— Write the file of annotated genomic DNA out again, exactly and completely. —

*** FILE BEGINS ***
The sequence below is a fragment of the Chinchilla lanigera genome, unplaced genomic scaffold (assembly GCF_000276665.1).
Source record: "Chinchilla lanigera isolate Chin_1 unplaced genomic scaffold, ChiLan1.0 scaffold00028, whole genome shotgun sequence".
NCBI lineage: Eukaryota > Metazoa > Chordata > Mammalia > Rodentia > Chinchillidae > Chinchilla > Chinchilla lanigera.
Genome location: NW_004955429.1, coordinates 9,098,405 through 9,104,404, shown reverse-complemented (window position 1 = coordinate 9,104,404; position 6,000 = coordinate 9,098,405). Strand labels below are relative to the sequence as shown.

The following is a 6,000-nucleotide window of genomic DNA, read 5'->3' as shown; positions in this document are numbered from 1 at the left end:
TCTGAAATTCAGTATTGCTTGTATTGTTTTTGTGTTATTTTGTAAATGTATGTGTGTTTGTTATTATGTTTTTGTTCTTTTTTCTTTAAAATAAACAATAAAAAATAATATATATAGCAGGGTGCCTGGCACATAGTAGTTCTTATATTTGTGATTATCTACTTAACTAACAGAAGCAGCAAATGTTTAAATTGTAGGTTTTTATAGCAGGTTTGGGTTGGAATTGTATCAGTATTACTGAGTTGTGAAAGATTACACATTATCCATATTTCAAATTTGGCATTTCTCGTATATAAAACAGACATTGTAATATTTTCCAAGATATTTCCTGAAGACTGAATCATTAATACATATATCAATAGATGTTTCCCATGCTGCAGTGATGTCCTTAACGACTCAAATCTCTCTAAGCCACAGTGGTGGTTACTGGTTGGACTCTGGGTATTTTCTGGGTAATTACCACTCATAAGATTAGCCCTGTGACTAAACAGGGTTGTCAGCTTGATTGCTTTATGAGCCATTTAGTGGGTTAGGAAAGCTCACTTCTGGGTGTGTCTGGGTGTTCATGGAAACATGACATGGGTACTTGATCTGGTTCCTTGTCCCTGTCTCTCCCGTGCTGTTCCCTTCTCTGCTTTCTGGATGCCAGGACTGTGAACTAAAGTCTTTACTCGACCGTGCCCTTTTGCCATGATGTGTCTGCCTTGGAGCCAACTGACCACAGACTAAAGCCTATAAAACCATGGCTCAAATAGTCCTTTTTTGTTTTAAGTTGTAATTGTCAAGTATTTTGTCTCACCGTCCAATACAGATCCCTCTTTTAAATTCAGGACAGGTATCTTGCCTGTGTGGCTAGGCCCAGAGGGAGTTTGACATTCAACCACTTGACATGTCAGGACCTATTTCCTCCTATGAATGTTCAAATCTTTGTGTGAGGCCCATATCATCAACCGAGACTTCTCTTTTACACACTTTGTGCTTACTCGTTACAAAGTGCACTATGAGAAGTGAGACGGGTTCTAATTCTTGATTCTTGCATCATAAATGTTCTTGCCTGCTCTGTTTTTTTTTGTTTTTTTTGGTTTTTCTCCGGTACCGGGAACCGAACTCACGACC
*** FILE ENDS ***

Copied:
The sequence below is a fragment of the Chinchilla lanigera genome, unplaced genomic scaffold (assembly GCF_000276665.1).
Source record: "Chinchilla lanigera isolate Chin_1 unplaced genomic scaffold, ChiLan1.0 scaffold00028, whole genome shotgun sequence".
NCBI lineage: Eukaryota > Metazoa > Chordata > Mammalia > Rodentia > Chinchillidae > Chinchilla > Chinchilla lanigera.
Genome location: NW_004955429.1, coordinates 9,098,405 through 9,104,404, shown reverse-complemented (window position 1 = coordinate 9,104,404; position 6,000 = coordinate 9,098,405). Strand labels below are relative to the sequence as shown.

The following is a 6,000-nucleotide window of genomic DNA, read 5'->3' as shown; positions in this document are numbered from 1 at the left end:
TCTGAAATTCAGTATTGCTTGTATTGTTTTTGTGTTATTTTGTAAATGTATGTGTGTTTGTTATTATGTTTTTGTTCTTTTTTCTTTAAAATAAACAATAAAAAATAATATATATAGCAGGGTGCCTGGCACATAGTAGTTCTTATATTTGTGATTATCTACTTAACTAACAGAAGCAGCAAATGTTTAAATTGTAGGTTTTTATAGCAGGTTTGGGTTGGAATTGTATCAGTATTACTGAGTTGTGAAAGATTACACATTATCCATATTTCAAATTTGGCATTTCTCGTATATAAAACAGACATTGTAATATTTTCCAAGATATTTCCTGAAGACTGAATCATTAATACATATATCAATAGATGTTTCCCATGCTGCAGTGATGTCCTTAACGACTCAAATCTCTCTAAGCCACAGTGGTGGTTACTGGTTGGACTCTGGGTATTTTCTGGGTAATTACCACTCATAAGATTAGCCCTGTGACTAAACAGGGTTGTCAGCTTGATTGCTTTATGAGCCATTTAGTGGGTTAGGAAAGCTCACTTCTGGGTGTGTCTGGGTGTTCATGGAAACATGACATGGGTACTTGATCTGGTTCCTTGTCCCTGTCTCTCCCGTGCTGTTCCCTTCTCTGCTTTCTGGATGCCAGGACTGTGAACTAAAGTCTTTACTCGACCGTGCCCTTTTGCCATGATGTGTCTGCCTTGGAGCCAACTGACCACAGACTAAAGCCTATAAAACCATGGCTCAAATAGTCCTTTTTTGTTTTAAGTTGTAATTGTCAAGTATTTTGTCTCACCGTCCAATACAGATCCCTCTTTTAAATTCAGGACAGGTATCTTGCCTGTGTGGCTAGGCCCAGAGGGAGTTTGACATTCAACCACTTGACATGTCAGGACCTATTTCCTCCTATGAATGTTCAAATCTTTGTGTGAGGCCCATATCATCAACCGAGACTTCTCTTTTACACACTTTGTGCTTACTCGTTACAAAGTGCACTATGAGAAGTGAGACGGGTTCTAATTCTTGATTCTTGCATCATAAATGTTCTTGCCTGCTCTGTTTTTTTTTGTTTTTTTTGGTTTTTCTCCGGTACCGGGAACCGAACTCACGACC